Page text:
With its second look at C. Randel Lewis v. Steve Taylor, the Colorado Supreme Court gets to decide an issue of first impression.
On Wednesday, the court heard oral arguments to determine whether an innocent person who invested in a Ponzi scheme, but managed to profit from it, must forfeit those gains under state law. While both sides of Lewis v. Taylor agree that the investor is entitled to keeping the amount of his original investment, the plaintiff says the defendant’s “false profits” must be distributed among the rest of the scheme’s victims.
The issue turns on whether the transfer of the Ponzi scheme profits was void under Colorado Uniform Fraudulent Transfer Act. CUFTA nullifies fraudulent transfers, but it makes an exception if the investor was in good faith and gave something of “reasonably equivalent value.” The Colorado Court of Appeals opened the door for that exception in Lewis v. Taylor and remanded the case, but the state Supreme Court might decide differently.
In the mid-2000s, securities broker Sean Mueller ran a hedge fund that he used to defraud investors of more than $70 million. One of those investors, car dealership owner Steve Taylor, actually made money from the fund by investing $3 million in 2006 as an equity partner, then withdrawing all of his money the following year to realize a net profit of over $487,000. Despite Taylor’s ability to get his money back and then some, the fund was actually losing money and turned out to be insolvent.
After Mueller’s Ponzi scheme was discovered and he pleaded guilty to fraud, theft and racketeering, the district court appointed plaintiff C. Randel Lewis as a receiver who would liquidate and distribute Mueller’s assets among the fraud victims. As part of the recovery, Lewis made a CUFTA claim to void the transfer of Taylor’s profits from the fund.
Taylor maintained in district court that the statute of limitations had run on Lewis’ CUFTA claim, and even if it hadn’t, CUFTA didn’t require him to return his gains from the Ponzi scheme because he was an innocent investor. But the court granted summary judgment in Lewis’ favor.
In 2014, the Court of Appeals reversed the district court’s finding that Lewis’ claim was timely, but it didn’t touch the issue of whether Taylor had to forfeit his profits. But it would do so on a second appeal. The question before the court was whether Taylor could still keep profits based on the “time value of money.” Time value of money, or the value of giving money to someone else to use over a period, is the concept behind charging interest for a debt or a loan.
In February 2017, the Court of Appeals found time value to be applicable even to a Ponzi scheme situation. The appeals court held that the district court erred by ignoring the time value when deciding whether Taylor gave reasonably equivalent value for the transfers from Mueller’s fund.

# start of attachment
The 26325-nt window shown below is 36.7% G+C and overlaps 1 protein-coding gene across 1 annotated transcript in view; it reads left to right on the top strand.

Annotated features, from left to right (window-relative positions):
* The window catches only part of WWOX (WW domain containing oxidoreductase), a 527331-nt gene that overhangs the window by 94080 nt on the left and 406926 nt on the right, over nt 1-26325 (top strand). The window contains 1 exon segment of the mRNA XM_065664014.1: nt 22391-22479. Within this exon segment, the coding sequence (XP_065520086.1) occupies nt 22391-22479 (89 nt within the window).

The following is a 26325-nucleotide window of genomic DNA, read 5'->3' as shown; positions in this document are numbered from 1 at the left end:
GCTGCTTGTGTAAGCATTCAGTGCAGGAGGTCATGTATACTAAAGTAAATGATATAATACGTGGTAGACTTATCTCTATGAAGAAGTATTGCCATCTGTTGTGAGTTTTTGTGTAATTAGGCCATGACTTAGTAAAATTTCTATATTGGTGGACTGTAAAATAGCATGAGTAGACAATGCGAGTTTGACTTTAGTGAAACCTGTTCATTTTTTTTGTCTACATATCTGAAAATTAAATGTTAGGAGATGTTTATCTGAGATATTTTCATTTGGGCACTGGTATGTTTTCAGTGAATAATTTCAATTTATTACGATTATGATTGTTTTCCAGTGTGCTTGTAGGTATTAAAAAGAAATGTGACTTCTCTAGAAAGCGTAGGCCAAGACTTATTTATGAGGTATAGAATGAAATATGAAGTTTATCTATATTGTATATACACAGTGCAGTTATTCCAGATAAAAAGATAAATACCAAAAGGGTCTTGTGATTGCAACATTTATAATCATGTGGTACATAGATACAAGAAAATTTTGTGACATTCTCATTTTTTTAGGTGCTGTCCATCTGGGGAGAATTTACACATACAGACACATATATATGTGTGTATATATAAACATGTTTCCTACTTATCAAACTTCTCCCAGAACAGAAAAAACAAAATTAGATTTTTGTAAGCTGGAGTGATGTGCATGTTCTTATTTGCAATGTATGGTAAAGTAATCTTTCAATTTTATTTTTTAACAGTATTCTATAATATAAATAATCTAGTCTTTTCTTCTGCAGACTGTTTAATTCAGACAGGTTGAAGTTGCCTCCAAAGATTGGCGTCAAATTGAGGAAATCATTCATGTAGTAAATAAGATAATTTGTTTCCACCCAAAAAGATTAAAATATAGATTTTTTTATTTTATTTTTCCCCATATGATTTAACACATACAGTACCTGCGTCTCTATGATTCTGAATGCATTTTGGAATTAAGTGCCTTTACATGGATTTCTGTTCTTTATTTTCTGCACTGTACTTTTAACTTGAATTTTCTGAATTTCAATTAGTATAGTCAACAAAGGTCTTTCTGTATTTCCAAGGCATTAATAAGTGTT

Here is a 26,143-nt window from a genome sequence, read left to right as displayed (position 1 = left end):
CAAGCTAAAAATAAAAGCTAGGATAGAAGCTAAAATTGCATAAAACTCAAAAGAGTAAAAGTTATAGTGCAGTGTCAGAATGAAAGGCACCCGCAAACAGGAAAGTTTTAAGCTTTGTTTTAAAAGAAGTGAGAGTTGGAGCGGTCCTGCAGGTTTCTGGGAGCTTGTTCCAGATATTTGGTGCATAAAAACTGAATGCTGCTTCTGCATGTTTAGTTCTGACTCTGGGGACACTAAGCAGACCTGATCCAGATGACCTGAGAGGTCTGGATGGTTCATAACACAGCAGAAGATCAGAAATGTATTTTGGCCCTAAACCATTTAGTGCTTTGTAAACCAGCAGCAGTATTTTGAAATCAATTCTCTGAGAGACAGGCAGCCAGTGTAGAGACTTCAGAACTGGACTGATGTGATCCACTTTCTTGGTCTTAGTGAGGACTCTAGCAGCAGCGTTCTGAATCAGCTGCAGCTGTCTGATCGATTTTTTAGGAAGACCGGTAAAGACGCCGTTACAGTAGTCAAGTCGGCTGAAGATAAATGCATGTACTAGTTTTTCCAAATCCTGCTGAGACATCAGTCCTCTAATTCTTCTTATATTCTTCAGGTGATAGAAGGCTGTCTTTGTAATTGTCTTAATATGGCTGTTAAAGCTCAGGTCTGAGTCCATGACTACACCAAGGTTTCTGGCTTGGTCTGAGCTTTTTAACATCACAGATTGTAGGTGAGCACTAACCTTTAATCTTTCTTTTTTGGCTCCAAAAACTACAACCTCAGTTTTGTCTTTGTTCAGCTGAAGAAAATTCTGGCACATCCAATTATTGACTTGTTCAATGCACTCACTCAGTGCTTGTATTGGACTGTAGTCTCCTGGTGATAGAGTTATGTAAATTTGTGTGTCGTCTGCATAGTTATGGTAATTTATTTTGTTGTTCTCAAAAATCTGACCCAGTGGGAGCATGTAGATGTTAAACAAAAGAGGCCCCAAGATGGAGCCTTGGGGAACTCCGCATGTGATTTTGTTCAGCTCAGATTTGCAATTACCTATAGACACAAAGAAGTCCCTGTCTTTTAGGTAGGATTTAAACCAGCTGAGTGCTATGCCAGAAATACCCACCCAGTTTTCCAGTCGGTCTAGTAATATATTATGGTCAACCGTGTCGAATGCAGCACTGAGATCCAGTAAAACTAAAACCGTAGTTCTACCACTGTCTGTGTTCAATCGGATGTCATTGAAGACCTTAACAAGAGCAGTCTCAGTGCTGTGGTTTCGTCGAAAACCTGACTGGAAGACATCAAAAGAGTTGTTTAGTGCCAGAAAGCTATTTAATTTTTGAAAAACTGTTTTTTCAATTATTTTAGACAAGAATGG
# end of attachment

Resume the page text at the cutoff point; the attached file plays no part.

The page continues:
“[A]ny evaluation of what constitutes reasonably equivalent value in this case must address what was actually exchanged, not how the hedge fund fraudulently used whatever it received in the exchange,” according to the panel’s opinion written by Judge Karen Ashby. “This evaluation cannot ignore the fact that there is value in the use of money for a period of time.”
At Wednesday’s arguments, Michael Gilbert, the attorney representing the plaintiff, said that investors are considered “creditors” under CUFTA, with the Ponzi scheme runner as the “debtor.” But payment of “false profits” to an equity investor, which Taylor was, doesn’t satisfy a debt, Gilbert argued; the investor has no claim against the Ponzi runner for false profits “so under CUFTA there’s no value.”
Justice Nathan Coats asked why Taylor should be allowed to recover his principal from the fraudulent fund, as the parties agree, yet not be allowed to recover the value of what the principal would be at the time he recovered it based on a time value calculation.
“The answer I think is different in a contract or debt case, where time value is the concept that underlies the initial obligation,” Gilbert replied. Prejudgment interest, for example, is meant to compensate someone for their money that was wrongfully withheld from them. But Taylor’s equity investment wasn’t wrongfully withheld because there was no guarantee he should ever get it back, Gilbert said.
“We have to deal with what we’re looking at … which is a limited partnership that lost money,” Gilbert said.
Taylor’s position is even if he can’t keep the nearly half million in profits he realized from the fund, he is entitled to some money above his principal based on time value of having parked the money in the fund for a little over a year, whatever that calculation turns out to be. Richard Podoll of Podoll Podoll argued that the $487,000, or the 16 percent profit Taylor withdrew from the fund, was the time value. Justice Brian Boatright pushed back on that idea, saying that return was based on the performance of what was a fraudulent fund.
“Aren’t you saying that his time value of money is really worth what he would have gotten on a CD or a reasonable investment or something?” Boatright asked. “The 16 percent is fictitious.”
“It’s not,” Podoll said. He cited expert reports showing that some hedge funds in that 2006-2007 period produced higher returns than that, granted the average was lower than 16 percent.
Justice Richard Gabriel pushed Taylor’s attorney on the plaintiff’s point, which is that an equity investment is different from a loan or contract. “You may get zero, you may lose all your money,” Gabriel said. “Doesn’t that distinction make sense?”
“The simple explanation is it’s all fake,” Podoll responded. “There was no equity investment here, there would have been no contract investment. It’s all a Ponzi scheme.” But Taylor did give something of value for his profits, “and the value he gave was the use of his money for over a year,” Podoll said.
— Doug Chartier